Thursday, January 25, 2007


Today, I am twenty-nine.

Truthfully. Twenty...nine. Not thirty—-but not twenty, either. Honest.

Happy Birthday to me.

I tell the truth about my age. If not, which years would I erase? Year three when I learned how to read? Year twelve when I submitted my first short story to The Atlantic Monthly? (it was rejected: year thirteen).

Year fourteen, I went on pointe in ballet class. Year sixteen: dislocated my knee in ballet class. Year twenty-two: was hit by a drunk driver. Year twenty-six: loved the wrong one. Year fifteen: was fifteen.

But to take out those years, even the hard ones, to say I was twenty-five or twenty-seven now, would be to negate year three and a half when my sister was born, year nine when my brother was; to forget year twenty-four when I taught special ed, year twenty-seven when I moved across the country, year twenty-eight when I moved back. To lie, to shave off a year here or there, would be to lie about something I lived through, something I survived.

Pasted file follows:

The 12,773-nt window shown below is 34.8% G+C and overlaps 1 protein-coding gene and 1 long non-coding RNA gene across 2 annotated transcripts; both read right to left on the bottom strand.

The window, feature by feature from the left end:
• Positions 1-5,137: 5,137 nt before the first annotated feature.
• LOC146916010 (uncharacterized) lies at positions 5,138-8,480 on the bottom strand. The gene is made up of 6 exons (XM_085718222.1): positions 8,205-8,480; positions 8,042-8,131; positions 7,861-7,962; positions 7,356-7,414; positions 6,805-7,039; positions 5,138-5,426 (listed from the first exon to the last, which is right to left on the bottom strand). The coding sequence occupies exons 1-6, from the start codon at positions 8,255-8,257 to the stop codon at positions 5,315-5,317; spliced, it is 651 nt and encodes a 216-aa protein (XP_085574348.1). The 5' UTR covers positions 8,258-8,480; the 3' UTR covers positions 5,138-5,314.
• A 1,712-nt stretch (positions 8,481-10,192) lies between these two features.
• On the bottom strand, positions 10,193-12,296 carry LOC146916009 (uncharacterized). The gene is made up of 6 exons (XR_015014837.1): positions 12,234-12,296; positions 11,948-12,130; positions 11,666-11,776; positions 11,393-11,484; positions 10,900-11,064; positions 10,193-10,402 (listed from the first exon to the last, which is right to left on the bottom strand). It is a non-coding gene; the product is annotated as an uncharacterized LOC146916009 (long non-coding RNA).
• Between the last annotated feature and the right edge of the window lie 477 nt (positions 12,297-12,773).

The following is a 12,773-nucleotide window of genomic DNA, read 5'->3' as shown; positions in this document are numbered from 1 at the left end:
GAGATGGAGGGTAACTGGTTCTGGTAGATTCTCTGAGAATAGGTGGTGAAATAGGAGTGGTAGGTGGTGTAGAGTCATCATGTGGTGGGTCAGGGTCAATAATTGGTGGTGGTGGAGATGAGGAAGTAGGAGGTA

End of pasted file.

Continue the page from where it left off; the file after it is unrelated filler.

Recently, The New York Times published an article arguing that all the expensive, designer lotions and creams and cleansers we buy don’t exactly do anything. Really, all our skin can use is sun block, plain and simple. I’d like to propose an addendum. We can also use truth, truth about hardwork and truth about experience.

I look forward to being thirty, just like I look forward to being sixty and ninety. I look forward to my tenth novel. I look forward to my fiftieth wedding anniversary. I look forward to defying expectations of what a woman "my age" looks like and is capable of, just like I have been doing my entire life.

I earned these years. I lived through them. To deny them would be to deny a part of me, a part of my experience, a part of what made me today, all the years of my life. Year twenty-two, my book came out. Year twenty-eight, I married. I’m twenty-nine, and next year—-believe me—-I’ll be thirty.